Dr. Ray Smock, the Byrd Center’s Director Emeritus, will return as Interim Director. Smock served as the Center’s director from 2002 until his retirement in 2018. Smock was the Historian of the U.S. House of Representatives from 1983-95. Chairman Stewart extended special appreciation to Smock for “generously agreeing to resume the directorship of the Byrd Center.”
The Robert C. Byrd Center for Congressional History and Education is a private, nonpartisan, and nonprofit educational organization located on the campus of Shepherd University. Its mission is to advance representative democracy by promoting a better understanding of the United States Congress and the Constitution through programs and research that engage citizens.
In his capacity as Chief of the U.S. Liaison Office to the People’s Republic of China in 1975, Bush traveled with Senator Byrd and West Virginia Congressman John Slack on a delegation to China as America worked to open diplomatic relations with the nation. As Vice President on January 6, 1989, Bush administered the oath of office to Senator Byrd as he assumed the role of President Pro Tempore of the U.S. Senate. During his term in office, President Bush and Senator Byrd worked together to reauthorize the Appalachian Regional Development Act, providing funding for critical infrastructure, education, and healthcare projects in the state.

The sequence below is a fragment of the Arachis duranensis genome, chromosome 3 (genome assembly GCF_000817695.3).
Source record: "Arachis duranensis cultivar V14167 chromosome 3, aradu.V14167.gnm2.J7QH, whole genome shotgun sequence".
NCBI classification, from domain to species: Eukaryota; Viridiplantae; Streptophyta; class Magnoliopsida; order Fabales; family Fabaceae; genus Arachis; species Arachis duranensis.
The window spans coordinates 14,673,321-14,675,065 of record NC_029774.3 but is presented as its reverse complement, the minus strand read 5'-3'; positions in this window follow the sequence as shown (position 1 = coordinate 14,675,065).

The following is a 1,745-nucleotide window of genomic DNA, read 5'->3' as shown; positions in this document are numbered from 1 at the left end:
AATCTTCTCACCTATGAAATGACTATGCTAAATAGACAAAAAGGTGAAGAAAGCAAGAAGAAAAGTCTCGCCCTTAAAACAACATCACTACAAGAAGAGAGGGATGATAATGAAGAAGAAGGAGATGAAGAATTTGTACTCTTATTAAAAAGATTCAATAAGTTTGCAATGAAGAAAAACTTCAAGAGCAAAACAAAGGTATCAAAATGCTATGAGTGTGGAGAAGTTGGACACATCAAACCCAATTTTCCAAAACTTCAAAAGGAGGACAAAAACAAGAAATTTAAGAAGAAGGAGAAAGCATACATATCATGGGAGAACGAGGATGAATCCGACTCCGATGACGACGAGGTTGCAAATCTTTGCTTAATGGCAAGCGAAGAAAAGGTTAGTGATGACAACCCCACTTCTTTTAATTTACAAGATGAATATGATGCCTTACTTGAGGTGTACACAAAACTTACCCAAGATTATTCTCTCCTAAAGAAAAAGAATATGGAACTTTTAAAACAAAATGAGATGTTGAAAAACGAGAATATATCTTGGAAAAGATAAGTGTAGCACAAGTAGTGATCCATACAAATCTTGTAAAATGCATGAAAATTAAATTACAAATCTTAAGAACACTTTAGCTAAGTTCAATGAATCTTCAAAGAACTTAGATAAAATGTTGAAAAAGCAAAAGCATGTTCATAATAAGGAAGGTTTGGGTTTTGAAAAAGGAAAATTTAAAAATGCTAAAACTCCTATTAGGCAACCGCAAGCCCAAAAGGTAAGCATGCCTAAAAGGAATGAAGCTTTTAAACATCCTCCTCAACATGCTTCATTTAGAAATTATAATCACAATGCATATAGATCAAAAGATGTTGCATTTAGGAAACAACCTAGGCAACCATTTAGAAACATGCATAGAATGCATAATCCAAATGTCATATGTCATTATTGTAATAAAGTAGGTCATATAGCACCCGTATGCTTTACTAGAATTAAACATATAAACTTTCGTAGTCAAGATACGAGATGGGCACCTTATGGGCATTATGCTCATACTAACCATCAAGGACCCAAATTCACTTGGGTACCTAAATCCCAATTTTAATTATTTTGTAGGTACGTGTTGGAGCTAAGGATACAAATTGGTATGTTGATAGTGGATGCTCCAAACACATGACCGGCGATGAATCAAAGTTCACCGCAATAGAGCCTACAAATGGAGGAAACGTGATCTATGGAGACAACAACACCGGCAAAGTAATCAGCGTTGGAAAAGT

By Ray Smock
As I retire as Director of the Byrd Center for Congressional History and Education after sixteen years, I want to thank all the people who have made these years so satisfying, both professionally and personally. I cannot begin to name everyone. But it includes four presidents of Shepherd University, many fine administrators, and the outstanding faculty of this gem of a liberal arts university. And it includes the students of Shepherd too, those who have been in the classes I have taught over the years, but especially to those who have served as interns at the Byrd Center. I am proud of all of them. Many of our interns have said that their experiences working with the Byrd Center, helping us process Senator Byrd’s vast archive, learning how an archive really works, and being given important tasks to do, was one of their most rewarding experiences during their college years.
By Ray Smock